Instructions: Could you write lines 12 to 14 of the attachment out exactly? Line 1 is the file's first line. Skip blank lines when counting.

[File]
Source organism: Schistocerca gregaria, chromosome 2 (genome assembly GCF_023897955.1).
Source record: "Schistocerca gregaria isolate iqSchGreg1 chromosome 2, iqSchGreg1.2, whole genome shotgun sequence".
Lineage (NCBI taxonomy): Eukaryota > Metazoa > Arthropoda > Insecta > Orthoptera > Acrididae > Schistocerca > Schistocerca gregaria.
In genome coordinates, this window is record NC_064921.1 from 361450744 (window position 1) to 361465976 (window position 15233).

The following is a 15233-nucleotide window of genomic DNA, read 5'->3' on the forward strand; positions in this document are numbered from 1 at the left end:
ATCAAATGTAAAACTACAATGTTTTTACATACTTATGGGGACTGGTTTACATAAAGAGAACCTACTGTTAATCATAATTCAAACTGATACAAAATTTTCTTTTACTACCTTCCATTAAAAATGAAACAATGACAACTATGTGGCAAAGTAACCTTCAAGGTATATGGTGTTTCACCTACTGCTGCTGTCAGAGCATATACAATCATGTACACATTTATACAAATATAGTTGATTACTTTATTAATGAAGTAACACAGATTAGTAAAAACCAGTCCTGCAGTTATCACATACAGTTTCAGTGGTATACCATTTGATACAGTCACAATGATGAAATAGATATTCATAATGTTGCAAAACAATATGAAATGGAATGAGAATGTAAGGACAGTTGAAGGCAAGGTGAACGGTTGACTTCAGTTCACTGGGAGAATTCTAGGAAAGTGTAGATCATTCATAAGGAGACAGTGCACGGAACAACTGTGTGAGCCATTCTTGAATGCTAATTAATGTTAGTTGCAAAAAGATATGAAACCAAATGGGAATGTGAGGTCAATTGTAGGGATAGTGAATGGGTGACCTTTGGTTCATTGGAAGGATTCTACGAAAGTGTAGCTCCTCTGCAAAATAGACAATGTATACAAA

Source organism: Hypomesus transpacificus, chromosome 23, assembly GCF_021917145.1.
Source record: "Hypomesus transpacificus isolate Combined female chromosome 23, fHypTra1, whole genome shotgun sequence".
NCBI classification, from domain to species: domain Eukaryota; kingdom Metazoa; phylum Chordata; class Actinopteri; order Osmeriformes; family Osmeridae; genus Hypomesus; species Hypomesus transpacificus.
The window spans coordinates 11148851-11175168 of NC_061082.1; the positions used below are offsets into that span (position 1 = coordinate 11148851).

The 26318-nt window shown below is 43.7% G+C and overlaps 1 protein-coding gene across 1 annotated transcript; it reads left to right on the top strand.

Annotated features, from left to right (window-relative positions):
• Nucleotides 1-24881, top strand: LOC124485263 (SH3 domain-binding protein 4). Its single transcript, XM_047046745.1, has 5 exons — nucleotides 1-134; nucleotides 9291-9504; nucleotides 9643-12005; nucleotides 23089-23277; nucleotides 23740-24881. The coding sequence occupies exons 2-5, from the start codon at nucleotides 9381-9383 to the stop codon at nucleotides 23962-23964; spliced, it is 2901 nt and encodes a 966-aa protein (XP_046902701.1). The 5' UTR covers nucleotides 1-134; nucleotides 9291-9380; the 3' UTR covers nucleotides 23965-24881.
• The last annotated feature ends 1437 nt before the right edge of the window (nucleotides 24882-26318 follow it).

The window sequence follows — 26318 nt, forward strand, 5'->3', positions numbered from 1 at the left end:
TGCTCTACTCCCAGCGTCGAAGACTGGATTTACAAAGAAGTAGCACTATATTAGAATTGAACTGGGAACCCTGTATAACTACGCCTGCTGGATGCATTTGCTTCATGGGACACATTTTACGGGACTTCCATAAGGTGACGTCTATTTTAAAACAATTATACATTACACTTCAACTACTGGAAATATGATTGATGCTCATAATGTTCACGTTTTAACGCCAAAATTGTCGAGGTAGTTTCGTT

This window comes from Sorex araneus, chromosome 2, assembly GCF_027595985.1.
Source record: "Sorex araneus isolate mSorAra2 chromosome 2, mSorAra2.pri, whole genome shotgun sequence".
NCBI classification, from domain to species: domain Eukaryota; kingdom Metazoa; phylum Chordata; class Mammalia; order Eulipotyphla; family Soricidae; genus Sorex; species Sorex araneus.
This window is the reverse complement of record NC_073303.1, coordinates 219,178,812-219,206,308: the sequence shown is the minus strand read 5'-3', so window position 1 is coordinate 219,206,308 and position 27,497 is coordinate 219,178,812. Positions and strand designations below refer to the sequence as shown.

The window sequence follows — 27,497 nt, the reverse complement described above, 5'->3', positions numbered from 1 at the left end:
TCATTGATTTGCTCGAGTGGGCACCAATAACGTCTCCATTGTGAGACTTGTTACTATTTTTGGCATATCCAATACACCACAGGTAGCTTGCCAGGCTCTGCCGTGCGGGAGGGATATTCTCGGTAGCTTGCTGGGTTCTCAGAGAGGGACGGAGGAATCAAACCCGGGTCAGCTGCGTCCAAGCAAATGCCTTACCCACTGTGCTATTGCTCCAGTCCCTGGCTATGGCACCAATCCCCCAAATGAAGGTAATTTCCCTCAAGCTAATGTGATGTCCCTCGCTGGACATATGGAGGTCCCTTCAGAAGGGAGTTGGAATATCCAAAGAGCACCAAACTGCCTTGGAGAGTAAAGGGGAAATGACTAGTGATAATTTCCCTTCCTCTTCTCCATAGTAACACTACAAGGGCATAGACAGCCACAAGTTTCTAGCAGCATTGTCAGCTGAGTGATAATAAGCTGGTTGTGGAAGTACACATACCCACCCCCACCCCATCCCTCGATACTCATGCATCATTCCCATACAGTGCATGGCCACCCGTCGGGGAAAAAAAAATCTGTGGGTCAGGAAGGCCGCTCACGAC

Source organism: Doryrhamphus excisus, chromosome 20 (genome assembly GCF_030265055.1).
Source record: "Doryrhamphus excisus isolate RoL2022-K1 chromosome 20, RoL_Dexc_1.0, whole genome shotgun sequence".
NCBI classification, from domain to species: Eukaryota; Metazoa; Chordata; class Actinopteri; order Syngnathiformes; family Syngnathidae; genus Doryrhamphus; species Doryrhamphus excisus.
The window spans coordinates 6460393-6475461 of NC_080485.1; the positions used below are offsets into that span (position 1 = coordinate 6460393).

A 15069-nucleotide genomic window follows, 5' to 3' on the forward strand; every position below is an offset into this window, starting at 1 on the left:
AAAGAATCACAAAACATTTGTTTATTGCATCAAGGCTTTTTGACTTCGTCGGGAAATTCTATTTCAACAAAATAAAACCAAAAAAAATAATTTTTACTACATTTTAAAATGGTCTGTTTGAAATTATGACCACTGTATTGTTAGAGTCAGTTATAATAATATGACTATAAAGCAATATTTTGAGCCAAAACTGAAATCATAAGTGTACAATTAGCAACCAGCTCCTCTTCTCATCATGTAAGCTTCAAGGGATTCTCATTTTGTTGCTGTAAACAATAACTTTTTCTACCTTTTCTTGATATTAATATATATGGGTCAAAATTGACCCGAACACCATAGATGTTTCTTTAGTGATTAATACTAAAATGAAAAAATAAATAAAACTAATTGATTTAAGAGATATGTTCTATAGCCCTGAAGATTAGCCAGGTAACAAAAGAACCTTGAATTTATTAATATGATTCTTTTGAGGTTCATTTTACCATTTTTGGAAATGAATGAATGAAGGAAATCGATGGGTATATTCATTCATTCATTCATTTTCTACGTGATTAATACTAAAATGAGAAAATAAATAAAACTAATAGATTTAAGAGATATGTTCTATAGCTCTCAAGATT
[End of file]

Annotated features, from left to right (window-relative positions):
• Nucleotides 1-24881, top strand: LOC124485263 (SH3 domain-binding protein 4). Its single transcript, XM_047046745.1, has 5 exons — nucleotides 1-134; nucleotides 9291-9504; nucleotides 9643-12005; nucleotides 23089-23277; nucleotides 23740-24881. The coding sequence occupies exons 2-5, from the start codon at nucleotides 9381-9383 to the stop codon at nucleotides 23962-23964; spliced, it is 2901 nt and encodes a 966-aa protein (XP_046902701.1). The 5' UTR covers nucleotides 1-134; nucleotides 9291-9380; the 3' UTR covers nucleotides 23965-24881.
• The last annotated feature ends 1437 nt before the right edge of the window (nucleotides 24882-26318 follow it).